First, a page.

Findings are reported in the February 3 issue of The Journal of the American Medical Association (JAMA) in an article titled "Malignant Glioma Patterns of Care."
UCSF Medical Center neuro-oncologist Susan Chang, MD, lead author, says the information gathered from this study will be of substantial benefit to both patients and physicians. The study surveyed close to 800 patients over a two-and-a-half-year period at 52 clinical sites throughout the United States and Canada.
"Our goal in neuro-oncology is to improve the duration and quality of survival of our patients," Chang says. "Providing up-to-date information on the treatment of these patients is very important and a major challenge. Specialists in the neuro-oncology field communicate well with each other, but we need to partner with other healthcare providers, including emergency physicians, primary physicians, neurologists and oncologists in the community, so that the optimum care is provided."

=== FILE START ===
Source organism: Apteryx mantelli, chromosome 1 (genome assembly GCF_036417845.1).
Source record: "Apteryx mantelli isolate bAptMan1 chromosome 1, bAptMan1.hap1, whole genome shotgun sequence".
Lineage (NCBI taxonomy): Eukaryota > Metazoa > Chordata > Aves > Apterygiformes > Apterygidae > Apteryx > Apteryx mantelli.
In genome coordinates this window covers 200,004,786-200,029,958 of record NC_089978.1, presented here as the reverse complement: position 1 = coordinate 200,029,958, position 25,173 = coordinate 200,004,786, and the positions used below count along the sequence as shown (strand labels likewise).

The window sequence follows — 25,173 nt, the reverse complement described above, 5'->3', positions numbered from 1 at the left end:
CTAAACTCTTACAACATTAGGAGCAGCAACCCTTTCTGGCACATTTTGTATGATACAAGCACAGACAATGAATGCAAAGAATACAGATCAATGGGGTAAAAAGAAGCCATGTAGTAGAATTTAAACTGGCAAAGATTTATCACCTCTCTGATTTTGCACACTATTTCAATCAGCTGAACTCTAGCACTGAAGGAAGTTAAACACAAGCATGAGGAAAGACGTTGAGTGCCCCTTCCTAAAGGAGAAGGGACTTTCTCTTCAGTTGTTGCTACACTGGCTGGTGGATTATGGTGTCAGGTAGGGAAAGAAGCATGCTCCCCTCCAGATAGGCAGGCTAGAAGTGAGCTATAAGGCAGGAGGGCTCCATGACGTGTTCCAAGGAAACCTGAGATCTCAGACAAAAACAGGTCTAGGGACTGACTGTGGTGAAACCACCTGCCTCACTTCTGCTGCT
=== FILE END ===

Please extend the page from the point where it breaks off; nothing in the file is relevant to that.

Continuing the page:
The researchers found that the use of some diagnostic tools and treatment such as magnetic resonance imaging (MRI), radiation and surgery were consistent. But the study also found that fewer than 70 percent of patients who participated in the survey received chemotherapy, despite research findings that it is a useful therapy for brain tumors.
Other findings also raised concerns, according to Chang. Eighty-nine percent of brain-tumor patients received anti-convulsant medication, yet only 31 percent presented with seizures.
"While it is accepted that patients who present with seizures should receive anti-epileptic drugs (AED), there is strong evidence that prophylactic AED have li
Contact: Carol Hyman
University of California - San Francisco